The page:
A severe water crisis has hit Namisindwa, Manafwa and parts of Tororo District following multiple landslides that broke the water pipe system at Soono Water Treatment Plant in Namisindwa.
The landslides triggered by rains at the weekend swept away the structures and water pipes of National Water and Sewerage Corporation (NWSC).
Mr Fred Businge, the NWSC area manager for Tororo, said the landslides have dealt a big blow to the water supply.
“The rains have caused massive landslides. The running water washed away majority of the water infrastructures including pipes and production plants,’’ Mr Businge said.
“Our technical team are on ground trying to ensure that we restore the water connection,’’ he added.
Mr Businge said soils have been exposed to running water due to increased farming uphill.
He said several bridges were also washed away.
“But in order to prevent more landslides, the NWSC has embarked on tree planting in the slopes of the mountain,” the NWSC official said.
Ms Sarah Namono, a resident, said they cannot access safe and clean water since the landslides occurred.
“We appeal to the NWSC to speed up the process of repairing the water system,” she said.
Ms Namono also attributed the continuous occurrence of landslides to poor agricultural practices on the slopes of Mt Elgon.
Mr Jimmy Wabuloko, a resident, said: “The cost of buying water has increased and it has affected us. I have fears that there will be an outbreak of water borne diseases if the water pipes are not repaired because people are using dirty water for domestic purposes .’’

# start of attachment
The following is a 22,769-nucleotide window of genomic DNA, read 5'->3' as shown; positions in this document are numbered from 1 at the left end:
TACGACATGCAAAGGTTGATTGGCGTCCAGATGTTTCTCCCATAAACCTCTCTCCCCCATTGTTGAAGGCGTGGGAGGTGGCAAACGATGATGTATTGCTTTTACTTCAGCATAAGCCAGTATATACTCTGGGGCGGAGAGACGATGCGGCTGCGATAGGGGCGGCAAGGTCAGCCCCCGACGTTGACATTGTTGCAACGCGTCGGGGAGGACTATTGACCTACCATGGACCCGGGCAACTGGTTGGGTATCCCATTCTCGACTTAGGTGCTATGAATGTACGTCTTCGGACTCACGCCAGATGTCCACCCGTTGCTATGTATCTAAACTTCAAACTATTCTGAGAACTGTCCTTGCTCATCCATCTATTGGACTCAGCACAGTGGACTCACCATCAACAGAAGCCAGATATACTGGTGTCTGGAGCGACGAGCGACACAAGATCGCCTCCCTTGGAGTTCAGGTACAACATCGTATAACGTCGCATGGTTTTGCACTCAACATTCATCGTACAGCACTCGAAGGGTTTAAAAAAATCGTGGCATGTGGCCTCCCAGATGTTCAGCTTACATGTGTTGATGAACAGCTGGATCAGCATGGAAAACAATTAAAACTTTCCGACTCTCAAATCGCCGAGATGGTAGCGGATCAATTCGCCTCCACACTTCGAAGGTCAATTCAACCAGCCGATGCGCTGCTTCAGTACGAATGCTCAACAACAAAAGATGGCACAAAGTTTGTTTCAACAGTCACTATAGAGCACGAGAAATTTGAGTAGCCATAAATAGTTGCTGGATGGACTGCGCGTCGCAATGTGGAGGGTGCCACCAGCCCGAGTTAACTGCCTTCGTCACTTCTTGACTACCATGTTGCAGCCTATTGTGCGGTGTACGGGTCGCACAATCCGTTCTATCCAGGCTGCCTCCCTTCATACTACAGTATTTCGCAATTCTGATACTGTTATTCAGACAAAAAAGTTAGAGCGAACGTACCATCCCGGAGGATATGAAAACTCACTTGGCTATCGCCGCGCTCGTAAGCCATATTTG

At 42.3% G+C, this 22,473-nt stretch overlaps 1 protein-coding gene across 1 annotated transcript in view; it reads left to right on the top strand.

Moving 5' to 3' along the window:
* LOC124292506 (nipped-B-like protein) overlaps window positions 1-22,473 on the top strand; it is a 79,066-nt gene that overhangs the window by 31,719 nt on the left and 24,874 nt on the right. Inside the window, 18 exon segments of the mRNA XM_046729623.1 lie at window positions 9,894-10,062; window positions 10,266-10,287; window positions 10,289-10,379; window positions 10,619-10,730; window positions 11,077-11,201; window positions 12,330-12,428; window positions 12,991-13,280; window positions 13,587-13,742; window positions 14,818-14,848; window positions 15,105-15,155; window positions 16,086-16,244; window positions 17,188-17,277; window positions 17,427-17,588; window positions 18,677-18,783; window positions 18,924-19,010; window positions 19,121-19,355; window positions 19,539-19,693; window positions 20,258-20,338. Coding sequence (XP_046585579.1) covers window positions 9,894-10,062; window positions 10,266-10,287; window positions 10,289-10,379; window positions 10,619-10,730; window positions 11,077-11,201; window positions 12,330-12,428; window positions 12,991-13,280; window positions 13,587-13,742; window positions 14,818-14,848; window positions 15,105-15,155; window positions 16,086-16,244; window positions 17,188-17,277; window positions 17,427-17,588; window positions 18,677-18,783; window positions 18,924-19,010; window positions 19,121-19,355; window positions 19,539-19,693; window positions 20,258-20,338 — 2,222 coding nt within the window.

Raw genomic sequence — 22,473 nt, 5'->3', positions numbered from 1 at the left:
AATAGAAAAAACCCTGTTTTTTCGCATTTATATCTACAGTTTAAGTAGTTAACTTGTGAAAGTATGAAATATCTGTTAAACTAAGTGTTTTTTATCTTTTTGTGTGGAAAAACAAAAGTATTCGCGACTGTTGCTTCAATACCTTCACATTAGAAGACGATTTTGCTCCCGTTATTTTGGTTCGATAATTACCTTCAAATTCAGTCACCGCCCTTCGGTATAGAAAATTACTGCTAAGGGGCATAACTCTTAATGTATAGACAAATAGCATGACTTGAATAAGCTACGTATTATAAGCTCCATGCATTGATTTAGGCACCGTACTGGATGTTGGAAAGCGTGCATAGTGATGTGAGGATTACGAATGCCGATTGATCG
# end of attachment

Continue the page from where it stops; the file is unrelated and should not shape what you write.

Mr Emma Bwayo, the Namisindwa male youth councillor, said the most affected sub -counties are Namabya, Bupoto and Bukhaweka.
Ms Halima Mukhwana, the NWSC branch manager for Manafwa, said there is also rampant vandalism and theft of metallic pipes by the community members.
“There is theft of water pipes, fitting and installation equipment. These pipes are too expensive. Residents must work closely with our officials to stop the vice,’’ Ms Mukhwana said.
Landslides can dump millions of tonnes of muddy debris in Uganda’s rivers and streams. Such debris can dam rivers, flood surrounding areas and cause damage to infrastructure.
Although Uganda has experienced loss of life due to landslides, the number of casualties have increased this century.
Over the past 25 years, catastrophic landslides have regularly hit the foothills of Mt Elgon. The region’s most devastating landslide swept the slopes in 2010. Although more than 300 people are thought to have perished, only about 100 bodies were recovered. Thousands of homes were damaged or destroyed.